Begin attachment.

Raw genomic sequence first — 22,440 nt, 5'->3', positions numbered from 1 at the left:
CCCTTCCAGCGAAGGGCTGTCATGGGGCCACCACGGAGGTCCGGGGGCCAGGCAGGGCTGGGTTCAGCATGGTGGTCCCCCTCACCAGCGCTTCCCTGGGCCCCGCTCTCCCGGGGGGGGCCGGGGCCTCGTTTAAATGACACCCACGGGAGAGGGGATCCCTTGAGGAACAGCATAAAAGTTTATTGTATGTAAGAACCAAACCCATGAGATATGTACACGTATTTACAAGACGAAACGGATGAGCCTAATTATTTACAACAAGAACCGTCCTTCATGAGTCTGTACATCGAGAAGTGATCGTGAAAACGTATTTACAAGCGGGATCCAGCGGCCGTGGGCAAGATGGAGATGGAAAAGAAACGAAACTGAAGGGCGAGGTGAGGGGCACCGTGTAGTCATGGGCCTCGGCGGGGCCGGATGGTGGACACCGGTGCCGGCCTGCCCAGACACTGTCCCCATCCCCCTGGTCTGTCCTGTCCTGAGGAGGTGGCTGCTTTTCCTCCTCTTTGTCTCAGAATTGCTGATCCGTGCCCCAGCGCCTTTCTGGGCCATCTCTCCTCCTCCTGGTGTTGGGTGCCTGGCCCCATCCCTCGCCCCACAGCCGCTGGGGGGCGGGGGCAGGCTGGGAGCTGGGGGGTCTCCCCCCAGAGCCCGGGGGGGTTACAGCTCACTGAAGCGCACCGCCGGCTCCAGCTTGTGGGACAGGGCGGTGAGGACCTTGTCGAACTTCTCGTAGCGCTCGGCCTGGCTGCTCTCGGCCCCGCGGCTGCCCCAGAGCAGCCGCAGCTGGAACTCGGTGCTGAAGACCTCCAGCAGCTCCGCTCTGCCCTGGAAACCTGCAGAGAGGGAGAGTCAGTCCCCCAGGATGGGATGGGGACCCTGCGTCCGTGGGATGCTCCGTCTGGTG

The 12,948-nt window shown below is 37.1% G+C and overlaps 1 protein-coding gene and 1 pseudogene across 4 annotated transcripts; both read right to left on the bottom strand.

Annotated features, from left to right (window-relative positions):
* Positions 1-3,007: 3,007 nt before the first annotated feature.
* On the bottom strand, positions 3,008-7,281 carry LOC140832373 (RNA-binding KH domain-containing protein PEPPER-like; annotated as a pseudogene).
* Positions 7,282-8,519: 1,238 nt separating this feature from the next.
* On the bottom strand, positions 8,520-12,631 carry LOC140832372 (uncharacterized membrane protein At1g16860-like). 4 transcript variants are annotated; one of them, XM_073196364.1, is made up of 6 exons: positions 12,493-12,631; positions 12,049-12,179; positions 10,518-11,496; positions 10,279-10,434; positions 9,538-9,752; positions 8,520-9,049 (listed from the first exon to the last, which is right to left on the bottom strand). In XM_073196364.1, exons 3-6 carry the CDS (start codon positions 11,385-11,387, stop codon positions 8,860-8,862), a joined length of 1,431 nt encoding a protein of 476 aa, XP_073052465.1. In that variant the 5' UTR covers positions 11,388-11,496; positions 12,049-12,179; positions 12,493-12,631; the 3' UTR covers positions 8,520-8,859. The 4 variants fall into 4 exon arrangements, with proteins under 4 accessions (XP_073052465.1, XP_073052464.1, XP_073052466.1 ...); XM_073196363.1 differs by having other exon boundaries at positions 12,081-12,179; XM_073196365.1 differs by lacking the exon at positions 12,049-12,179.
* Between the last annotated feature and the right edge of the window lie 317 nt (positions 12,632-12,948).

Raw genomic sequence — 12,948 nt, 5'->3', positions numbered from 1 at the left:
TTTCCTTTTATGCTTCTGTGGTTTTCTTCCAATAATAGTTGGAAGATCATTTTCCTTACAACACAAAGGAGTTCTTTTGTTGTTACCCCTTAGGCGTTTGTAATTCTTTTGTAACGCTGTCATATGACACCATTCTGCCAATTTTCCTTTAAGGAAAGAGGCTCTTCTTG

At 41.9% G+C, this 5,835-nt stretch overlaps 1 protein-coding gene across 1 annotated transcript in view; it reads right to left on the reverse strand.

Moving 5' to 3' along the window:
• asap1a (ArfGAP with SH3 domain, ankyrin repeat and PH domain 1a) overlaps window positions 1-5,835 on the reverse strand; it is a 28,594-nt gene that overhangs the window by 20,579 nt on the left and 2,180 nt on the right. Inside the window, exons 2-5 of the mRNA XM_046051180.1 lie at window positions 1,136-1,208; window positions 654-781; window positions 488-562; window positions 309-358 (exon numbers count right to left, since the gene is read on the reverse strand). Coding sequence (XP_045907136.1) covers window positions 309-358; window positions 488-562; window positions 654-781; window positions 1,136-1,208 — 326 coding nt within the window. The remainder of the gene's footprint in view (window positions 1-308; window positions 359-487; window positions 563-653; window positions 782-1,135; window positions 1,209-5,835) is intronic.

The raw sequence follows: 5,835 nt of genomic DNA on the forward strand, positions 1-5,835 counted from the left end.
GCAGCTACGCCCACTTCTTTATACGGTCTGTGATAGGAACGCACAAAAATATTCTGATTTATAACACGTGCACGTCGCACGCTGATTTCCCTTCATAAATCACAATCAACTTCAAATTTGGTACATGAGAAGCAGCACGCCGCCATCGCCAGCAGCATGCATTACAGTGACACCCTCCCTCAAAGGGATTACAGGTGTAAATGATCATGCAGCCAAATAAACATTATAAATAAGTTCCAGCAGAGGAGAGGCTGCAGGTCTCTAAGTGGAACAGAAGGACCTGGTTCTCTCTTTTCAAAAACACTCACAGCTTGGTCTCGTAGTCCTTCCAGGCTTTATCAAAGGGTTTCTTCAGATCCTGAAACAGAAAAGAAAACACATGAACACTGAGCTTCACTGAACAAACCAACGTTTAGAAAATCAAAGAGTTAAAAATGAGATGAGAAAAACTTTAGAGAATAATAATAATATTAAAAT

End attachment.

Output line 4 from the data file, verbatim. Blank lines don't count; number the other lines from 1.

Annotated features, from left to right (window-relative positions):